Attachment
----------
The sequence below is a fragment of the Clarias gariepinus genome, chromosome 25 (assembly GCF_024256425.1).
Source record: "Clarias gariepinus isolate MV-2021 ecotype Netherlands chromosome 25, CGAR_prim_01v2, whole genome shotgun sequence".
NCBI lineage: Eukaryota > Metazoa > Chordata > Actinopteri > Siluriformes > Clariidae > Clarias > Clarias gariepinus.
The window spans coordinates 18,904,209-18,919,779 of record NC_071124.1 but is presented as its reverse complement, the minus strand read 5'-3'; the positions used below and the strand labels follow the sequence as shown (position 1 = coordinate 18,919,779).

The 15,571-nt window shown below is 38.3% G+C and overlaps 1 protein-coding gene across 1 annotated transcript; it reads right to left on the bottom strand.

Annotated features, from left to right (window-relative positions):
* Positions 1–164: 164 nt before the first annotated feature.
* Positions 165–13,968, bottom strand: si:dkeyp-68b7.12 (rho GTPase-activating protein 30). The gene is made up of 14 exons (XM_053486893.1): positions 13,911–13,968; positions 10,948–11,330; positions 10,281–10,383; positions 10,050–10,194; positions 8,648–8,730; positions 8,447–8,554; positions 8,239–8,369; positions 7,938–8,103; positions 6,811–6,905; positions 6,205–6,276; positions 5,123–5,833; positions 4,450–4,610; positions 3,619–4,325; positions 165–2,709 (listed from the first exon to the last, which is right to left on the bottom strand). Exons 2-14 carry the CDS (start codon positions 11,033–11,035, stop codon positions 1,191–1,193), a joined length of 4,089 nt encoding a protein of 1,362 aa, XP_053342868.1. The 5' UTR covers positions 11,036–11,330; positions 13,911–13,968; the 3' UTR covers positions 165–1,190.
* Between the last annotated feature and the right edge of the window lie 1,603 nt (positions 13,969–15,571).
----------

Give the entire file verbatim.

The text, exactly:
The sequence below is a fragment of the Clarias gariepinus genome, chromosome 25 (assembly GCF_024256425.1).
Source record: "Clarias gariepinus isolate MV-2021 ecotype Netherlands chromosome 25, CGAR_prim_01v2, whole genome shotgun sequence".
NCBI lineage: Eukaryota > Metazoa > Chordata > Actinopteri > Siluriformes > Clariidae > Clarias > Clarias gariepinus.
The window spans coordinates 18,904,209-18,919,779 of record NC_071124.1 but is presented as its reverse complement, the minus strand read 5'-3'; the positions used below and the strand labels follow the sequence as shown (position 1 = coordinate 18,919,779).

The 15,571-nt window shown below is 38.3% G+C and overlaps 1 protein-coding gene across 1 annotated transcript; it reads right to left on the bottom strand.

Annotated features, from left to right (window-relative positions):
* Positions 1–164: 164 nt before the first annotated feature.
* Positions 165–13,968, bottom strand: si:dkeyp-68b7.12 (rho GTPase-activating protein 30). The gene is made up of 14 exons (XM_053486893.1): positions 13,911–13,968; positions 10,948–11,330; positions 10,281–10,383; positions 10,050–10,194; positions 8,648–8,730; positions 8,447–8,554; positions 8,239–8,369; positions 7,938–8,103; positions 6,811–6,905; positions 6,205–6,276; positions 5,123–5,833; positions 4,450–4,610; positions 3,619–4,325; positions 165–2,709 (listed from the first exon to the last, which is right to left on the bottom strand). Exons 2-14 carry the CDS (start codon positions 11,033–11,035, stop codon positions 1,191–1,193), a joined length of 4,089 nt encoding a protein of 1,362 aa, XP_053342868.1. The 5' UTR covers positions 11,036–11,330; positions 13,911–13,968; the 3' UTR covers positions 165–1,190.
* Between the last annotated feature and the right edge of the window lie 1,603 nt (positions 13,969–15,571).